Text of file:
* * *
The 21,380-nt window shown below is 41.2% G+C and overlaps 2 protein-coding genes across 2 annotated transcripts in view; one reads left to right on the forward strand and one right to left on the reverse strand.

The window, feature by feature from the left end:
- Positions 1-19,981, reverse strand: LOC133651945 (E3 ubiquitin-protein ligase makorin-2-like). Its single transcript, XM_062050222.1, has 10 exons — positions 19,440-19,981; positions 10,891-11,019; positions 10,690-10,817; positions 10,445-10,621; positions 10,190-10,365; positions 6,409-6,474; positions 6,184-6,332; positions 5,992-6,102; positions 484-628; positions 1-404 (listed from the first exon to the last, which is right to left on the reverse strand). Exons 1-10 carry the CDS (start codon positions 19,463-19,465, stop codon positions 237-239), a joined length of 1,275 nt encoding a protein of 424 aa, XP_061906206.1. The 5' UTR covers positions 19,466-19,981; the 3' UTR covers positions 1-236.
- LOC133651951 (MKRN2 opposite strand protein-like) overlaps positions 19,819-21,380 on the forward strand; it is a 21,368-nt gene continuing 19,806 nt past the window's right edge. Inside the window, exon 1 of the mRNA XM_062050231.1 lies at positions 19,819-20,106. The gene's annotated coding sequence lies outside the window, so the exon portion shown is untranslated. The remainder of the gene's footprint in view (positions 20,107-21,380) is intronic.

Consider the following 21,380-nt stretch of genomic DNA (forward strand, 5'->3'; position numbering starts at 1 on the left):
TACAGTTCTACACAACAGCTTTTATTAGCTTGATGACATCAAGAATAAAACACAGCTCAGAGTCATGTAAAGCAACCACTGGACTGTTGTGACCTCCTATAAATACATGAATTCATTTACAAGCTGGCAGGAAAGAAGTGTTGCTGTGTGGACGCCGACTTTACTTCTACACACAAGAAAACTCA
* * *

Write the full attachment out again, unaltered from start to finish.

The 21,380-nt window shown below is 41.2% G+C and overlaps 2 protein-coding genes across 2 annotated transcripts in view; one reads left to right on the forward strand and one right to left on the reverse strand.

The window, feature by feature from the left end:
- Positions 1-19,981, reverse strand: LOC133651945 (E3 ubiquitin-protein ligase makorin-2-like). Its single transcript, XM_062050222.1, has 10 exons — positions 19,440-19,981; positions 10,891-11,019; positions 10,690-10,817; positions 10,445-10,621; positions 10,190-10,365; positions 6,409-6,474; positions 6,184-6,332; positions 5,992-6,102; positions 484-628; positions 1-404 (listed from the first exon to the last, which is right to left on the reverse strand). Exons 1-10 carry the CDS (start codon positions 19,463-19,465, stop codon positions 237-239), a joined length of 1,275 nt encoding a protein of 424 aa, XP_061906206.1. The 5' UTR covers positions 19,466-19,981; the 3' UTR covers positions 1-236.
- LOC133651951 (MKRN2 opposite strand protein-like) overlaps positions 19,819-21,380 on the forward strand; it is a 21,368-nt gene continuing 19,806 nt past the window's right edge. Inside the window, exon 1 of the mRNA XM_062050231.1 lies at positions 19,819-20,106. The gene's annotated coding sequence lies outside the window, so the exon portion shown is untranslated. The remainder of the gene's footprint in view (positions 20,107-21,380) is intronic.

Consider the following 21,380-nt stretch of genomic DNA (forward strand, 5'->3'; position numbering starts at 1 on the left):
TACAGTTCTACACAACAGCTTTTATTAGCTTGATGACATCAAGAATAAAACACAGCTCAGAGTCATGTAAAGCAACCACTGGACTGTTGTGACCTCCTATAAATACATGAATTCATTTACAAGCTGGCAGGAAAGAAGTGTTGCTGTGTGGACGCCGACTTTACTTCTACACACAAGAAAACTCA